Two related dresses, ‘La Rosière’ (virtuous young girl) and 'Le Butard' (after Poiret's retreat, the Pavillon de Butard in La Celle-Saint-Cloud), are from the spring collections of 1911 and 1912, respectively. Inspired by Directoire gowns, they also relate to the Romantic styles of the 1810s-20s. Rather than the deliberate classicizing details of the Directoire and Empire, however, the dresses allude to the Arcadian rusticity of the period. As in many of Poiret's designs, a color or motif, here a binding of pink bias tape, introduced in one season is elaborated on in a later collection. ‘Rosière’ is shown with a reproduction underskirt. Originally, its long overtunic would have been paired with a similar underdress, perhaps in the same pink linen mull as its trim. In the case of ‘Butard,’ a photograph of Denise Poiret (perhaps on the grounds of the Pavillon de Butard) establishes the lank silhouette of the design. Apparently worn without a petticoat, the gathered skirt falls into a body-skimming line that obliterates the natural waist. Although they are both in the Directoire Revival style, the dresses are not fitted over the bust in the fashion promoted by Poiret in his earlier collections. Instead, the gently gathered handkerchief linen introduces a greater naturalism to the shape of the bust, while retaining the high waistline and stemlike silhouette preferred by the designer. Unlike some of Poiret's evening gowns and outerwear, these day dresses conformed to prevailing traditions of dressmaking. With their unfitted appearance, the structural detailing of the dresses is confined to the bodice and sleeves. In a sense, they are shirtwaists, with all the simplicity, prim functionality, and naive romanticism that form suggests.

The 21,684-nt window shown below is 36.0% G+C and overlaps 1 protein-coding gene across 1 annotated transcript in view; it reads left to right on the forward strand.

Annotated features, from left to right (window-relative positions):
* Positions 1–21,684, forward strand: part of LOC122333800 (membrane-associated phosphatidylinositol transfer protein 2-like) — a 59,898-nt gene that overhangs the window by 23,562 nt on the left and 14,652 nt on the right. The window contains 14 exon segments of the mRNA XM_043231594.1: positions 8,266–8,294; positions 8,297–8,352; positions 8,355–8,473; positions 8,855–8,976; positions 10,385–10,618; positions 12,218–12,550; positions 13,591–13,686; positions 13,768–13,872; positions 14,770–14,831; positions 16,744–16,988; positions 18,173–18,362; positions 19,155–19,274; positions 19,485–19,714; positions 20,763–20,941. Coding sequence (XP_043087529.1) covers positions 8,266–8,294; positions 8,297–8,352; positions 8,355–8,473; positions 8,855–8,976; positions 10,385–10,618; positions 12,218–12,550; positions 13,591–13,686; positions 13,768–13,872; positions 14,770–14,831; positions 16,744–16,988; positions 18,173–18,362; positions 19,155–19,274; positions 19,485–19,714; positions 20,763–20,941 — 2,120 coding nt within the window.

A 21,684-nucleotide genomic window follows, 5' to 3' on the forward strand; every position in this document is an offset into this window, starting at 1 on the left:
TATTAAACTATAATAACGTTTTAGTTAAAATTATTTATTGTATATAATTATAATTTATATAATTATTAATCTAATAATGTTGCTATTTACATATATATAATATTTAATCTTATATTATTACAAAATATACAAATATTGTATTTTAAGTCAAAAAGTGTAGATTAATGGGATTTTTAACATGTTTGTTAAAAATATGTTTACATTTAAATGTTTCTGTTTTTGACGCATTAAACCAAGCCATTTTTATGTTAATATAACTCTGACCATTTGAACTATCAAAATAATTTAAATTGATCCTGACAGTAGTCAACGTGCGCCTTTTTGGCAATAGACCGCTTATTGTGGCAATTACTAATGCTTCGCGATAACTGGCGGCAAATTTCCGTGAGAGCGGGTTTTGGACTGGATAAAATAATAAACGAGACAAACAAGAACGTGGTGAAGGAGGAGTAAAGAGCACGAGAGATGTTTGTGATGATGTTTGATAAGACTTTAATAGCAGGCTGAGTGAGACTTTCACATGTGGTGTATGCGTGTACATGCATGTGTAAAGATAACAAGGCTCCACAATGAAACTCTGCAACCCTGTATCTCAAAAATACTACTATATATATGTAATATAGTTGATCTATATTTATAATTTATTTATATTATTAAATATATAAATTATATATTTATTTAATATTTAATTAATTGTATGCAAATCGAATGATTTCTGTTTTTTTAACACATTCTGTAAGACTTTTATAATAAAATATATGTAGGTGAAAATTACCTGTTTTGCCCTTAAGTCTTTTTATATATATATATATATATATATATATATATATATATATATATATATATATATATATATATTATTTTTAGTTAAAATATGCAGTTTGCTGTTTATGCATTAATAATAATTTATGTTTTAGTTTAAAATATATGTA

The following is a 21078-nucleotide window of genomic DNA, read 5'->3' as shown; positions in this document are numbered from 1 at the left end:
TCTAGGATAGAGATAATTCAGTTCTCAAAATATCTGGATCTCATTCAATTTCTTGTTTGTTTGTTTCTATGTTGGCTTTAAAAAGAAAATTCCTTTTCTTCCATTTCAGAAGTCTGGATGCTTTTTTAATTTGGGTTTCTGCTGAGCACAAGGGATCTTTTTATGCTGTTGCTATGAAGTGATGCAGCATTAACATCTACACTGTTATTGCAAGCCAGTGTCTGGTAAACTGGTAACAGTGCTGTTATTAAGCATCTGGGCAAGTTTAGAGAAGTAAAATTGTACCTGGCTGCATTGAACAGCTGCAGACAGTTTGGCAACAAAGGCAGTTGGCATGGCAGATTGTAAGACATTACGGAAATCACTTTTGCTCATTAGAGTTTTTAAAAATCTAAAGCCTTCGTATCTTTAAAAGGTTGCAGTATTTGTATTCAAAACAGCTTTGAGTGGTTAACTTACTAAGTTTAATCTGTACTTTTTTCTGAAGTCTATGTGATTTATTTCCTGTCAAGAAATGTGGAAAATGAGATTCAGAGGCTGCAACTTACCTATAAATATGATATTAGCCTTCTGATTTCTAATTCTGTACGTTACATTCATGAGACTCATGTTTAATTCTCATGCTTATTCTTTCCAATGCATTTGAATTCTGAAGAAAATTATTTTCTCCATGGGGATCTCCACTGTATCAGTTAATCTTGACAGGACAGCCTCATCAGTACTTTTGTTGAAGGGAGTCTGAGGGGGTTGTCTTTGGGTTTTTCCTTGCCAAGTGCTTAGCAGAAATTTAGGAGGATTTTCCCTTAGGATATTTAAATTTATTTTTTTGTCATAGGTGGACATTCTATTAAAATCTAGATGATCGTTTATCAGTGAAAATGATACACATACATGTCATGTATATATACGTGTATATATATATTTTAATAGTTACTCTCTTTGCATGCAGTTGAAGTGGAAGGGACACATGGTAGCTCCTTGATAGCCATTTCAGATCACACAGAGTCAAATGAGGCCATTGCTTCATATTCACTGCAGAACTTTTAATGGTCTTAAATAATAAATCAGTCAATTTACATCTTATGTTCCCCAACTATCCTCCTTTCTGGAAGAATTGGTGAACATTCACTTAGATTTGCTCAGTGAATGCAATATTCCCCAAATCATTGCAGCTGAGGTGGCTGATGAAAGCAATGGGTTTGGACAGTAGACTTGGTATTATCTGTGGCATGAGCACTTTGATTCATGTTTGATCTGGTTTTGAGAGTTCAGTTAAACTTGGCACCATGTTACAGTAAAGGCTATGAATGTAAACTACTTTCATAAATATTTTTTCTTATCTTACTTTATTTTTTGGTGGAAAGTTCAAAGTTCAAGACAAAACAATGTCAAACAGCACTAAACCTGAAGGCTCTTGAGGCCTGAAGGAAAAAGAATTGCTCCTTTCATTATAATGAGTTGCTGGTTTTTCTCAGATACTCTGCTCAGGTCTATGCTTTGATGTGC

The Metropolitan Museum of Art. "Poiret: King of Fashion," May 9, 2007–August 5, 2007.